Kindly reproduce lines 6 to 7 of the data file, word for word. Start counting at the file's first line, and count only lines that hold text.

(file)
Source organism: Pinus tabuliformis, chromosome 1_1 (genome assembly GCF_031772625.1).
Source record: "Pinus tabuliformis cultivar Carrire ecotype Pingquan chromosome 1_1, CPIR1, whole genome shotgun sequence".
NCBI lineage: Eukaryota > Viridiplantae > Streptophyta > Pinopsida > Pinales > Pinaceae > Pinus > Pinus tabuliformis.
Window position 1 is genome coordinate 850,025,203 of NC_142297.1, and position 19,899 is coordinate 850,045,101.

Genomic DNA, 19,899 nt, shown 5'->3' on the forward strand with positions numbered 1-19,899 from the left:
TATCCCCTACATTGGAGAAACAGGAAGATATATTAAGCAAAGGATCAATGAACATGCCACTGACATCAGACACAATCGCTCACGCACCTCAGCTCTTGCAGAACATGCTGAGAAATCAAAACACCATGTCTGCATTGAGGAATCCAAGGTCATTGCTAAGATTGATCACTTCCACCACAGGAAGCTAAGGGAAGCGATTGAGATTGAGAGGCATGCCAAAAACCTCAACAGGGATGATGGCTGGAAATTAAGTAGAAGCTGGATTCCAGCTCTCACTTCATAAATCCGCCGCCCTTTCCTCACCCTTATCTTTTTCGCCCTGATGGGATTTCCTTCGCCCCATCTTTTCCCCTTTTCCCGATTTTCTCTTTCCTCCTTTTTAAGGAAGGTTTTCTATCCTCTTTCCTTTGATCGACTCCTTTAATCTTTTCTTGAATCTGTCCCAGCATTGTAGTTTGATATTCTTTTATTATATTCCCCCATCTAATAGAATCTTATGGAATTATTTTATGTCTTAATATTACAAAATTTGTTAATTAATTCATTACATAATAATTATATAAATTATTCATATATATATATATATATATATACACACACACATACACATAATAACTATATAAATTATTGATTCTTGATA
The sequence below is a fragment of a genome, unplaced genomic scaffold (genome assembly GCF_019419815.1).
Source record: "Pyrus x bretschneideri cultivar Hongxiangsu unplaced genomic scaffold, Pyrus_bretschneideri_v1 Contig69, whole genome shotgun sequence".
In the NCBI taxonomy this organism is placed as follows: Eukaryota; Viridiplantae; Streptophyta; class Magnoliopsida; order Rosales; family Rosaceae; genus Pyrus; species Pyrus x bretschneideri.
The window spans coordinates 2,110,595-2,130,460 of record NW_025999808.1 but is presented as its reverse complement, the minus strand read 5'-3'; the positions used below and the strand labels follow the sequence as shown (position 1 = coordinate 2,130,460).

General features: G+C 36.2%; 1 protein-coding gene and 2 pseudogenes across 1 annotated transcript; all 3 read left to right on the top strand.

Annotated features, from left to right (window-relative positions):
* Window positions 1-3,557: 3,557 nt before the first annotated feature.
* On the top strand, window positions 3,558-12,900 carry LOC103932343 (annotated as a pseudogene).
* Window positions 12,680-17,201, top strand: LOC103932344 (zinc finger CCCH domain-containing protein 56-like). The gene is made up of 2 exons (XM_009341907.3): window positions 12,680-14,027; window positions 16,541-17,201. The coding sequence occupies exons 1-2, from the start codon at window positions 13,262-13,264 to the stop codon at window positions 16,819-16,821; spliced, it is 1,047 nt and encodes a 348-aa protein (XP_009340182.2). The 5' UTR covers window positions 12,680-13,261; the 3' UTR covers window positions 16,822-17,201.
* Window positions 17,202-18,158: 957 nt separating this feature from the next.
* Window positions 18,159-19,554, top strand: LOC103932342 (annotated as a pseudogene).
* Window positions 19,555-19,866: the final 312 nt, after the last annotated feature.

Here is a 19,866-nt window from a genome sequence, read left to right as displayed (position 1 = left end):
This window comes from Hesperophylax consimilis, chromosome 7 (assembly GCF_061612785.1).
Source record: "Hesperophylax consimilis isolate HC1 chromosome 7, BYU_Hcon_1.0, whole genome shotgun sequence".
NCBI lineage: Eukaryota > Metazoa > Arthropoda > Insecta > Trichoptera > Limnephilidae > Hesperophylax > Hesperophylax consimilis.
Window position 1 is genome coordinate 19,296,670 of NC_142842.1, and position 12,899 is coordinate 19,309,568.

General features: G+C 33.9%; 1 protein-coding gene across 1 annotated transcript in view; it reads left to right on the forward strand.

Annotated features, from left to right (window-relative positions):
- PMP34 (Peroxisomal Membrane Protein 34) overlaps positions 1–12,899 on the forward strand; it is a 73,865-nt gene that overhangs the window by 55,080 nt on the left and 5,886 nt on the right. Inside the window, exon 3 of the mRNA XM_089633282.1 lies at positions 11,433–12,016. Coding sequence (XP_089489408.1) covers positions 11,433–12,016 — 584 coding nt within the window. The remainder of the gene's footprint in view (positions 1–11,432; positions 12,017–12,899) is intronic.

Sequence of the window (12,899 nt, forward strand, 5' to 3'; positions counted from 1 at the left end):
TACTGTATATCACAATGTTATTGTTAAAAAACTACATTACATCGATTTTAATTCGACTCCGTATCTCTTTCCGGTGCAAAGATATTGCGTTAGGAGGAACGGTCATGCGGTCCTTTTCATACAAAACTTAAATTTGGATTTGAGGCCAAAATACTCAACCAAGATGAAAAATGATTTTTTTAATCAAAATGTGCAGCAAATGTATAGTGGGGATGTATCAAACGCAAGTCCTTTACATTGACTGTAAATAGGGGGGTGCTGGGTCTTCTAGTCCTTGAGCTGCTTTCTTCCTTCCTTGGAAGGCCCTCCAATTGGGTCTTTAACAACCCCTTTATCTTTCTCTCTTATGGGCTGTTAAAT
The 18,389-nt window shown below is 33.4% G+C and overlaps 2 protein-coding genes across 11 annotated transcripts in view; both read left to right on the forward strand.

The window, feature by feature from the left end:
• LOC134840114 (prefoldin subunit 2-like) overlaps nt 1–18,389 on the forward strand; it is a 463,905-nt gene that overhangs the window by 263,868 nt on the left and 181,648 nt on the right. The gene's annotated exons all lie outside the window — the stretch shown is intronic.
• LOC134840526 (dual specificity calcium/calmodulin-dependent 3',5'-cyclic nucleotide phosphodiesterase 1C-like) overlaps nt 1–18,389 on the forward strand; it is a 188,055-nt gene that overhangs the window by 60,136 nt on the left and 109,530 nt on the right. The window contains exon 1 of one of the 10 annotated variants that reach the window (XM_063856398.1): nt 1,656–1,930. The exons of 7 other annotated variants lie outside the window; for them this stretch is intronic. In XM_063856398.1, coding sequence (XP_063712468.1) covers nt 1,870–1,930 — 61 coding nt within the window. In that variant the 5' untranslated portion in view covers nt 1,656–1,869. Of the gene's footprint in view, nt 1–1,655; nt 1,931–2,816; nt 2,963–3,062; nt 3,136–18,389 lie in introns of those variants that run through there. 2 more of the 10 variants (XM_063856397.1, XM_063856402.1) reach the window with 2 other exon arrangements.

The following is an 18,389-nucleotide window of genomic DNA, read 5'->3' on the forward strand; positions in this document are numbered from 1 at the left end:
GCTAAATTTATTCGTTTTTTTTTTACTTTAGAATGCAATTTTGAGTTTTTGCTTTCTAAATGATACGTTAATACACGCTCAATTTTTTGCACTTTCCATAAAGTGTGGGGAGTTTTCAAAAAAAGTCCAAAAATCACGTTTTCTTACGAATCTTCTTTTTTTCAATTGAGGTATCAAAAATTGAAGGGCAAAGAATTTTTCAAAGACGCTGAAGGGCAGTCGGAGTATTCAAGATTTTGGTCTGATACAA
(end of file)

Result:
TATCCCCTACATTGGAGAAACAGGAAGATATATTAAGCAAAGGATCAATGAACATGCCACTGACATCAGACACAATCGCTCACGCACCTCAGCTCTTGCAGAACATGCTGAGAAATCAAAACACCATGTCTGCATTGAGGAATCCAAGGTCATTGCTAAGATTGATCACTTCCACCACAGGAAGCTAAGGGAAGCGATTGAGATTGAGAGGCATGCCAAAAACCTCAACAGGGATGATGGCTGGAAATTAAGTAGAAGCTGGATTCCAGCTCTCACTTCATAAATCCGCCGCCCTTTCCTCACCCTTATCTTTTTCGCCCTGATGGGATTTCCTTCGCCCCATCTTTTCCCCTTTTCCCGATTTTCTCTTTCCTCCTTTTTAAGGAAGGTTTTCTATCCTCTTTCCTTTGATCGACTCCTTTAATCTTTTCTTGAATCTGTCCCAGCATTGTAGTTTGATATTCTTTTATTATATTCCCCCATCTAATAGAATCTTATGGAATTATTTTATGTCTTAATATTACAAAATTTGTTAATTAATTCATTACATAATAATTATATAAATTATTCATATATATATATATATATATATACACACACACATACACATAATAACTATATAAATTATTGATTCTTGATA
The sequence below is a fragment of a genome, unplaced genomic scaffold (genome assembly GCF_019419815.1).